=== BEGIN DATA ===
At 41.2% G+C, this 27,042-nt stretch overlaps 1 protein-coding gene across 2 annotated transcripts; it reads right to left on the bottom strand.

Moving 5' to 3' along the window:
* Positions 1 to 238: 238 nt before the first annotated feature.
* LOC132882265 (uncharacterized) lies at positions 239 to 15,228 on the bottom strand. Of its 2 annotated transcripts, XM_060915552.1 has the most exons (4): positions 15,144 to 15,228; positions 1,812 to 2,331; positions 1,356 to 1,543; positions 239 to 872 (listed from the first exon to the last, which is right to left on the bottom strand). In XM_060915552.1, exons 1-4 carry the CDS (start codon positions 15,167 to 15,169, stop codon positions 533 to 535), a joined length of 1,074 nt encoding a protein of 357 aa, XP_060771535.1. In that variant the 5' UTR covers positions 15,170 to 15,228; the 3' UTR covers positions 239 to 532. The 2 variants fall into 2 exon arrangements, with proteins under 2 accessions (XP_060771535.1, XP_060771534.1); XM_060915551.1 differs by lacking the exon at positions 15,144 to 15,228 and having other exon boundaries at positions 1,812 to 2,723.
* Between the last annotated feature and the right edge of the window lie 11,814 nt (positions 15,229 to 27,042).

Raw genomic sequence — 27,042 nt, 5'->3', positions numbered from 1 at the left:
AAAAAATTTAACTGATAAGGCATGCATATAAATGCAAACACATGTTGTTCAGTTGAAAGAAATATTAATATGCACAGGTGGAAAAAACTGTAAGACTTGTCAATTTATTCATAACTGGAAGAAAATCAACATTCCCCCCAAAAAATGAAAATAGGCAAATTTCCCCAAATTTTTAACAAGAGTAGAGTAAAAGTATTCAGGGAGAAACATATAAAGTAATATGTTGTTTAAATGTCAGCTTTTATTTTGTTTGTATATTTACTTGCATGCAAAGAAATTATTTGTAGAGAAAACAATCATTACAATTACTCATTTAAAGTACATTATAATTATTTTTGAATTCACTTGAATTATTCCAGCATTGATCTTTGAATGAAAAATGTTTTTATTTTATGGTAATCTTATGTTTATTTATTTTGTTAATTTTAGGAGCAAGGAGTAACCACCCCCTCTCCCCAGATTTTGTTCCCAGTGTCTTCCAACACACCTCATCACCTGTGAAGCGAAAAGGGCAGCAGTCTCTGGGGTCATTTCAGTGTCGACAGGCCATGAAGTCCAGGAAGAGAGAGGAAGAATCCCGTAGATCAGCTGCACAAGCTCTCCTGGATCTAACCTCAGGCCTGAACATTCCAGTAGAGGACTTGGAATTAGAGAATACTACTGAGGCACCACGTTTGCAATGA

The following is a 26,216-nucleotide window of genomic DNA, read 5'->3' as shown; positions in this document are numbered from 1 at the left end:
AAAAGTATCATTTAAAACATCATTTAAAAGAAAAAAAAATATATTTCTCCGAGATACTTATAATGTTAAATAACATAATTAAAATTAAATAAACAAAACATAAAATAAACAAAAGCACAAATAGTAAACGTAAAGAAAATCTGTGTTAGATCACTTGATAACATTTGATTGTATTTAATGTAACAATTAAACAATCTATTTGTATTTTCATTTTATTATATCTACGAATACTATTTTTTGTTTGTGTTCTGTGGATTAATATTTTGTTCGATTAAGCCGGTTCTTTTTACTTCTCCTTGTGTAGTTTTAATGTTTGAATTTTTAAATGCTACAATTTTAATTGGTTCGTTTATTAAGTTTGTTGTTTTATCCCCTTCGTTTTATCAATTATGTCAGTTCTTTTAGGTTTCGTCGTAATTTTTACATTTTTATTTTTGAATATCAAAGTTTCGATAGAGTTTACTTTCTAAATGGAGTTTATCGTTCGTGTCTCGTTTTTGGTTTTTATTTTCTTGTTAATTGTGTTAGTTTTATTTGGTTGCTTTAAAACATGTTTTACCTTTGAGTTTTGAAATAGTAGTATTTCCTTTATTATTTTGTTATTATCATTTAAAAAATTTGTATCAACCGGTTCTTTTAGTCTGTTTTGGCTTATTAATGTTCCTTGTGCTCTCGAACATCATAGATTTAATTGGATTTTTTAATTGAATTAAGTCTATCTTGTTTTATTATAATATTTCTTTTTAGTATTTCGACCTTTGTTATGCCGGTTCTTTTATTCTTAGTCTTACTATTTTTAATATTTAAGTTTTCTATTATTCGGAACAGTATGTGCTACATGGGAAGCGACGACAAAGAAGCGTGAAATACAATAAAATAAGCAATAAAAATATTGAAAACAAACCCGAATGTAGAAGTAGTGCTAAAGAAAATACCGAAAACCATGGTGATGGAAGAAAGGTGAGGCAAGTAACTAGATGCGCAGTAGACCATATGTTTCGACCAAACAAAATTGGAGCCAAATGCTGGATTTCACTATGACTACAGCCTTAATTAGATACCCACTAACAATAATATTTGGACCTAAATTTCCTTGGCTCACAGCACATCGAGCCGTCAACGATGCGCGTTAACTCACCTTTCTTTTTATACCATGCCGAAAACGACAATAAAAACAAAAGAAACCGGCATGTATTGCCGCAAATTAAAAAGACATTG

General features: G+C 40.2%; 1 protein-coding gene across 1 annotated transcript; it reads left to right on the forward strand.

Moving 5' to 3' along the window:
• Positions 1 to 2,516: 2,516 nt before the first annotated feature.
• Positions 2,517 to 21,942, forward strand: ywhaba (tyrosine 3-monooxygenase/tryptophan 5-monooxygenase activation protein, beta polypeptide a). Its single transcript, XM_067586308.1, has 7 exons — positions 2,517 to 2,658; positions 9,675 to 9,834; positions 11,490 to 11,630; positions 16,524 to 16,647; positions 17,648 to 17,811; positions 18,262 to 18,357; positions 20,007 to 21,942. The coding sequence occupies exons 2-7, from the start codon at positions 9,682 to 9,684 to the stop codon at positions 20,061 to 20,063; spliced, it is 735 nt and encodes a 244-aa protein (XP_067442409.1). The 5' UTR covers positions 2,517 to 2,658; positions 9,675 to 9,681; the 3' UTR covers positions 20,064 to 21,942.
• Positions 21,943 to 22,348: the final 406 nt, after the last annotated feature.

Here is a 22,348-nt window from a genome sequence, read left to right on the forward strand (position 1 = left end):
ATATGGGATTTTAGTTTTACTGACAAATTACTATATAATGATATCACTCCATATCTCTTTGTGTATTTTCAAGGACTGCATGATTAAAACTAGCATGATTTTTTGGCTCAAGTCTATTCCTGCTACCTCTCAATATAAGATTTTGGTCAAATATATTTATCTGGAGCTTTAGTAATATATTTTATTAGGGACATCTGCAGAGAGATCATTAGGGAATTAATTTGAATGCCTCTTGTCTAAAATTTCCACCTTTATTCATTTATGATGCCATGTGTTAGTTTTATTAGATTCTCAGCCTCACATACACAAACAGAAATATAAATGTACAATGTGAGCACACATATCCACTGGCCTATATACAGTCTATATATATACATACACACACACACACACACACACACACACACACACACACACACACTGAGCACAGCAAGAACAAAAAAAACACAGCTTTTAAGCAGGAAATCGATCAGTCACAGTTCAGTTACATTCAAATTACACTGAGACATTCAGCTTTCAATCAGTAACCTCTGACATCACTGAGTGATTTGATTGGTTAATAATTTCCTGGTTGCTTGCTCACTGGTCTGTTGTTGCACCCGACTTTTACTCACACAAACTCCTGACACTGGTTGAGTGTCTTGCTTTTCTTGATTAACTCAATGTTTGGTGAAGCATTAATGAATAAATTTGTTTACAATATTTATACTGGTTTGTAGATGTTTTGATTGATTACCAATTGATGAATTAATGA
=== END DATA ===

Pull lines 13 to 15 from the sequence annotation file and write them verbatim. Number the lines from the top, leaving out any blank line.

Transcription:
• Positions 2,517 to 21,942, forward strand: ywhaba (tyrosine 3-monooxygenase/tryptophan 5-monooxygenase activation protein, beta polypeptide a). Its single transcript, XM_067586308.1, has 7 exons — positions 2,517 to 2,658; positions 9,675 to 9,834; positions 11,490 to 11,630; positions 16,524 to 16,647; positions 17,648 to 17,811; positions 18,262 to 18,357; positions 20,007 to 21,942. The coding sequence occupies exons 2-7, from the start codon at positions 9,682 to 9,684 to the stop codon at positions 20,061 to 20,063; spliced, it is 735 nt and encodes a 244-aa protein (XP_067442409.1). The 5' UTR covers positions 2,517 to 2,658; positions 9,675 to 9,681; the 3' UTR covers positions 20,064 to 21,942.
• Positions 21,943 to 22,348: the final 406 nt, after the last annotated feature.

Here is a 22,348-nt window from a genome sequence, read left to right on the forward strand (position 1 = left end):